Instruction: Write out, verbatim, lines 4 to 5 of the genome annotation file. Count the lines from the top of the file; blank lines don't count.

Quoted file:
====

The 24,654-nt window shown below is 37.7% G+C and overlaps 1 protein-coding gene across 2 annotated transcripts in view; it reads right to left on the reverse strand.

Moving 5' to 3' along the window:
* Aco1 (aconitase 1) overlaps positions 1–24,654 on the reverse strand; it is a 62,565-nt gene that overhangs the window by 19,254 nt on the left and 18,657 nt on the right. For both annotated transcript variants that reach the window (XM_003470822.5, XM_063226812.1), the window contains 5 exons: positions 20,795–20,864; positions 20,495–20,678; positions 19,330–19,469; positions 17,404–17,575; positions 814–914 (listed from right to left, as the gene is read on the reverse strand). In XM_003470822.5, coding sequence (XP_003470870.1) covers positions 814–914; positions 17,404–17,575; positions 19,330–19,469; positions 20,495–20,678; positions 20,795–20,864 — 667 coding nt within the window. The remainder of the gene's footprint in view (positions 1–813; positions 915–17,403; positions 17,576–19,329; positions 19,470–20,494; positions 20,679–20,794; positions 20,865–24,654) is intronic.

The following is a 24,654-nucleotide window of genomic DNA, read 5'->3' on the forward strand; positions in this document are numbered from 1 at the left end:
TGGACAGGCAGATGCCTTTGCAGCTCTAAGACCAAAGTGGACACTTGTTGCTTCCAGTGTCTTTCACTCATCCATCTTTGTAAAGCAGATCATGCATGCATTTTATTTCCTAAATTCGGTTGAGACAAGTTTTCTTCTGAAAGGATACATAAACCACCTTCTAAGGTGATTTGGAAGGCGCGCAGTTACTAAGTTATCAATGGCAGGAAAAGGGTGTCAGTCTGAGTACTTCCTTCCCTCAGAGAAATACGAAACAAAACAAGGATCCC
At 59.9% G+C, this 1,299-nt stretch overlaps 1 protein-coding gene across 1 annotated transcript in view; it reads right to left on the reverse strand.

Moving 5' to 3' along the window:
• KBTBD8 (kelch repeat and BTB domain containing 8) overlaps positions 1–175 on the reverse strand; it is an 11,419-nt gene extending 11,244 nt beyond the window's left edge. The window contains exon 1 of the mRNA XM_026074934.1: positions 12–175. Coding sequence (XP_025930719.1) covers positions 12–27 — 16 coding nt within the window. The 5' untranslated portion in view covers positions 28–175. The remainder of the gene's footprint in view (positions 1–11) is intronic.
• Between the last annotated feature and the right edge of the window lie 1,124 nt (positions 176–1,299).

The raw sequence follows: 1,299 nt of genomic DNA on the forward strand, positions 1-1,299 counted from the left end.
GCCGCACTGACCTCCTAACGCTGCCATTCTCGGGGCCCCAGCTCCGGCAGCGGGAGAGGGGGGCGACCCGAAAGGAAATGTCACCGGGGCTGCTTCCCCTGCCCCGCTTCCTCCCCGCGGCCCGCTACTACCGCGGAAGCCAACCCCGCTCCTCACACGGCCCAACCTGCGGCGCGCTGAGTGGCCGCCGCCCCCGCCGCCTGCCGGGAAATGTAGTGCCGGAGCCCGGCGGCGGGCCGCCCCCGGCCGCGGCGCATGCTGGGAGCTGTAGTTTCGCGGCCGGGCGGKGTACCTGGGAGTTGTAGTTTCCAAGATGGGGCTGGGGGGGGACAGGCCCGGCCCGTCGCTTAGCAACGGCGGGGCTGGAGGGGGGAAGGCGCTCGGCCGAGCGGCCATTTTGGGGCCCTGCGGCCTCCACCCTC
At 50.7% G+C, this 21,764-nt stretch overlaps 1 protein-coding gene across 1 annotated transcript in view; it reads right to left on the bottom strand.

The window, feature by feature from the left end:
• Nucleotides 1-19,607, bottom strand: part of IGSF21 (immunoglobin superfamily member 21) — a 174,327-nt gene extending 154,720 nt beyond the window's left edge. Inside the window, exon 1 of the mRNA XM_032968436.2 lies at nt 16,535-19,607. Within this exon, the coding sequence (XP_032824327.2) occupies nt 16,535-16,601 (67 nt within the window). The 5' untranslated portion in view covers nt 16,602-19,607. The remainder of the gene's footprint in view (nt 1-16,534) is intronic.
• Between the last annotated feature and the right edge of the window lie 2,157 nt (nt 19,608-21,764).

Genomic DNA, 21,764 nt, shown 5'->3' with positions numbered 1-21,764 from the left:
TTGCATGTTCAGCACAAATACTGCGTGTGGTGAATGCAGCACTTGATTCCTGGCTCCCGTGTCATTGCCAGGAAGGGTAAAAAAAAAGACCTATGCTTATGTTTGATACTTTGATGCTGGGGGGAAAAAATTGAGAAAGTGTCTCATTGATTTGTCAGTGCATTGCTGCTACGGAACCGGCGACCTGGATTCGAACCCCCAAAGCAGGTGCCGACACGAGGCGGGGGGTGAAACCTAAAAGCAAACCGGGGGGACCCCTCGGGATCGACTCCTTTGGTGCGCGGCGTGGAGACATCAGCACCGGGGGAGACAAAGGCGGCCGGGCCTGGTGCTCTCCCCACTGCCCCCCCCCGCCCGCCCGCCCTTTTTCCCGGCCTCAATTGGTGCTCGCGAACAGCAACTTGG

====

The following is a 24,654-nucleotide window of genomic DNA, read 5'->3' on the forward strand; positions in this document are numbered from 1 at the left end:
TGGACAGGCAGATGCCTTTGCAGCTCTAAGACCAAAGTGGACACTTGTTGCTTCCAGTGTCTTTCACTCATCCATCTTTGTAAAGCAGATCATGCATGCATTTTATTTCCTAAATTCGGTTGAGACAAGTTTTCTTCTGAAAGGATACATAAACCACCTTCTAAGGTGATTTGGAAGGCGCGCAGTTACTAAGTTATCAATGGCAGGAAAAGGGTGTCAGTCTGAGTACTTCCTTCCCTCAGAGAAATACGAAACAAAACAAGGATCCC